Saudi Arabia’s push for OPEC’s first oil production cut in eight years comes as its finances fall into disarray.
The Saudi government’s budget deficit has ballooned to one-fifth of its economic output this year despite its $57 billion in spending cuts since oil prices collapsed. That’s about twice the size of the U.S. deficit in 2009, the worst year of the so-called Great Recession, energy research firm Wood Mackenzie estimates in a new report.
The Kingdom has pushed back major infrastructure projects, cut state employee wages and burned through $180 billion in financial reserves, a quarter of its coffers, as oil prices have languished under half the $92 a barrel oil price it needs to balance its government budget.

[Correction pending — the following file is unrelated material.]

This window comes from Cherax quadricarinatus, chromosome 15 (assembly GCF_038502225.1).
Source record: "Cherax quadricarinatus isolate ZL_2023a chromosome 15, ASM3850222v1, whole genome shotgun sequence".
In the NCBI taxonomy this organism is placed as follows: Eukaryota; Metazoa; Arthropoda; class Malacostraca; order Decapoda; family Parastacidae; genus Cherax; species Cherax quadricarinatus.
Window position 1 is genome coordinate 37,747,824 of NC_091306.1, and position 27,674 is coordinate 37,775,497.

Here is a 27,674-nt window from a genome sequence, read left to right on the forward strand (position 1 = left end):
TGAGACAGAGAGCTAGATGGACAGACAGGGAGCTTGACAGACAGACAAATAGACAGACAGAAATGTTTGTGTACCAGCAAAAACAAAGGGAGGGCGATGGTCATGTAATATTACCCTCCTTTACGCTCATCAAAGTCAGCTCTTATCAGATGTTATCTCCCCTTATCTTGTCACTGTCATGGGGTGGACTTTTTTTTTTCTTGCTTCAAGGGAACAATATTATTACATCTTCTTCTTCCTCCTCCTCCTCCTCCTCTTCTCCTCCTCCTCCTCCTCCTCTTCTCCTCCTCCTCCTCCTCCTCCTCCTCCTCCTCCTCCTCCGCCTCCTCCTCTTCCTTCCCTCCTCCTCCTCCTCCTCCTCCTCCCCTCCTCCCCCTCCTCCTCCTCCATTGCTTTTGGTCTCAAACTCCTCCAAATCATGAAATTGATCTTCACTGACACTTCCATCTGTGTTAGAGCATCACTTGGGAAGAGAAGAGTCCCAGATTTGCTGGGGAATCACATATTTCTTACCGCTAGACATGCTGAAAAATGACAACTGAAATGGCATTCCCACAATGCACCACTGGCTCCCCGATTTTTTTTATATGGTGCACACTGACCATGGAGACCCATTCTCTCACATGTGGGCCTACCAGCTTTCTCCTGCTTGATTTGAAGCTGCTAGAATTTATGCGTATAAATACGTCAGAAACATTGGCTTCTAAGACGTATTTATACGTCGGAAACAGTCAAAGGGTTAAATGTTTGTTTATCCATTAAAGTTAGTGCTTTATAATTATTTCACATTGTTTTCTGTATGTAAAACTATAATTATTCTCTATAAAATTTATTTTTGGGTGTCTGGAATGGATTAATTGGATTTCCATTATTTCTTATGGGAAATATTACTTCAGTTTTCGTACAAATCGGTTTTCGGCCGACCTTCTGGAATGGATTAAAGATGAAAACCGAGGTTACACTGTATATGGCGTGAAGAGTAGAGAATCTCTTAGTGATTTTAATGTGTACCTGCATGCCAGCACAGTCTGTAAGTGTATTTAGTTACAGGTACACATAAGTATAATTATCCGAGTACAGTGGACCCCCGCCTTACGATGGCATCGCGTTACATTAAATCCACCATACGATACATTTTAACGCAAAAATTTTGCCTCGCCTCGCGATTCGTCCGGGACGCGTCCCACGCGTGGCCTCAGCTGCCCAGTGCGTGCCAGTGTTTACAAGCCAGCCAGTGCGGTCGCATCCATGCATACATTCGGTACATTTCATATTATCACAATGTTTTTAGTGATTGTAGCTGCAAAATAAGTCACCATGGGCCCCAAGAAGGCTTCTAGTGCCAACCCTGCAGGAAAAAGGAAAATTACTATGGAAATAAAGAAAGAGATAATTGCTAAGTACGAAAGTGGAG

Mounting financial pressure on Saudi Arabia and other key Middle Eastern oil producers is one reason analysts believe the Saudi-led Organization of Petroleum Exporting Countries has a better chance of reaching a deal to curb oil production at a formal meeting in Vienna on Wednesday than it did in April, when the cartel scuttled a similar deal.
“In a low oil price world, Saudi Arabia would have to run down reserves further,” said Ed Rawle, Wood Mackenzie’s chief economist, in an interview. “Any increase in oil prices would reduce that financial pressure.”
Like Saudi Arabia, Iraq’s fiscal deficit has also climbed to 20 percent of its GDP. The Kingdom’s two Persian Gulf allies, Kuwait and the United Arab Emirates, are not far behind with fiscal deficits of 12 percent and 9 percent, according to Wood Mackenzie.
Read the Houston Chronicle’s full story on OPEC’s proposed deal to curb oil production here.